For almost a year now, the question surrounding the euro has been not "if" but "when", and its main requirement that enough counties meet the qualifying Maastricht criteria to make the venture worthwhile.
That 11 countries are now willing and able to embark on the most ambitious venture since the 1957 Treaty of Rome is not a surprise. What is remarkable is that, given the political capital at stake, the book-keeping has been relatively honest.
There has, of course, been some sleight of hand. It remains mysterious quite how Italy, which for years regularly ran double-digit budget deficits, conveniently slashed last year's to a mere 2.7 per cent of Gross Domestic Product, well inside the 3 per cent Maastricht guideline. There is also the matter of Rome's public debt, 121.6 per cent of GDP and more than double the Maastricht ceiling of 60 per cent. But we are told, it is moving in the right direction (unlike Germany's rather less sinful 61.3 per cent which is in fact increasing).
But a euro without Germany is inconceivable. And for Italy, a founder member of the EU for whom participation in the euro is proof it belongs in the Premier League of European nations, missing the single currency launch would have been a terrible blow to the country's pride and self- respect.
Hence the challenge laid down yesterday by Romano Prodi, the Italian Prime Minister. In economic terms, Italy had met the spirit and the letter of the requirements, Mr Prodi said. Therefore any objections would have to be on political grounds. To which the EU Economic Affairs Commissioner, Yves-Thibault de Silguy, replied:"Don't worry." The final decision would be taken on economic grounds. It would not be "discriminatory."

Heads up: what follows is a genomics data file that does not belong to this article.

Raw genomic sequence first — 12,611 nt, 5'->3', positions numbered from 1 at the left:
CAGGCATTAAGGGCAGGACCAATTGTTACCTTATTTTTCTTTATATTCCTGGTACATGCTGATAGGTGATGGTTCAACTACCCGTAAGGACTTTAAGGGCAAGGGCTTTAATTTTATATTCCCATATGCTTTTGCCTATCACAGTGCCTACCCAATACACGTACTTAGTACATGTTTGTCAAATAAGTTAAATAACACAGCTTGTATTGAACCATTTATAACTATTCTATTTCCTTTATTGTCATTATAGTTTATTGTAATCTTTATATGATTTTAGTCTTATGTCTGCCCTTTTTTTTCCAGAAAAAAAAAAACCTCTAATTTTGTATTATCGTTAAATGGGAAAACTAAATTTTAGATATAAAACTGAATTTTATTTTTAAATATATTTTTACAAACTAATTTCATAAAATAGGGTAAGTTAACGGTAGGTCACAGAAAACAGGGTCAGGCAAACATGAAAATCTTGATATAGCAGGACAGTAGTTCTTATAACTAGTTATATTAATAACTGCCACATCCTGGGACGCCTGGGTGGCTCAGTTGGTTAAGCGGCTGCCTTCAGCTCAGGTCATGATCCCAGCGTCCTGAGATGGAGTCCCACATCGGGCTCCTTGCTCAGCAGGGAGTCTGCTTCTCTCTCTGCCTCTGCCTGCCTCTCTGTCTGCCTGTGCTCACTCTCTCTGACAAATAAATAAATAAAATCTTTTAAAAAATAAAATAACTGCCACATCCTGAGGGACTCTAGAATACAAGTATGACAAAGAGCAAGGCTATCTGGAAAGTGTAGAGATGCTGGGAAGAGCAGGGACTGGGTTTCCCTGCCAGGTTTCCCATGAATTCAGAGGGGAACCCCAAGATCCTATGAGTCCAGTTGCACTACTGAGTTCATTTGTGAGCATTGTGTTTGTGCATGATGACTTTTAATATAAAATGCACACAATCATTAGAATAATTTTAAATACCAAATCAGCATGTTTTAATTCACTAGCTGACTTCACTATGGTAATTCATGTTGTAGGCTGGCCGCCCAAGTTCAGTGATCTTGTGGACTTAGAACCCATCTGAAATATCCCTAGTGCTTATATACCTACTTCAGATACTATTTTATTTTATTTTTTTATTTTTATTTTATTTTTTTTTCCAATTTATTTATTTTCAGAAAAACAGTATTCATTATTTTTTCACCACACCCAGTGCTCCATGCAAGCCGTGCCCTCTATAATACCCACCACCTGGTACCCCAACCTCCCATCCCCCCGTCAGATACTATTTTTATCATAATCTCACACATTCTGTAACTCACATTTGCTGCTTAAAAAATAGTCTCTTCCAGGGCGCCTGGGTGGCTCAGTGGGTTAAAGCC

A few hurdles remain. On 25 March, the European Commission will issue its recommendations, and two days later the Bundesbank, which has taken a jaundiced view of a "broad" and potentially softer Euro including Italy and Spain, will present its report on the matter.
This is the last real bump in the single currency's path, though probably not a big enough one to throw the project off course. The formal selection of participants will be made by EU finance ministers at the start of May.
But no one doubts the Euro will start on schedule in January 1999, or that it will have 11 members. The fighting henceforth will be over the details; in particular who will be President of the new European Central Bank, and the degree of political control over the ECB.
For the smooth run-up to the launch, Europe must offer special thanks to the business cycle. Inflation around the industrial world is minimal. At just the right moment, Germany and France, the two biggest economies, are gathering speed. Their expected growth of 2.5 to 3 per cent in 1998 will underpin EU expansion, helping to lift government revenues and reduce deficits everywhere.
The biggest risk to the euro now is a sudden slowdown that would see the weaker economies under intense pressures to take Maastricht-busting national measures to rekindle growth. Such a recession is unlikely, but not impossible.
For the "outs" and the "pre-ins" - Britain above all, but also Denmark, Sweden, and Greece inside the Union, and Switzerland and Norway who are not in the EU - the coming of the euro will further reduce the scope for independent economic management. Yesterday's figures banished what tiny doubts there were that come it will.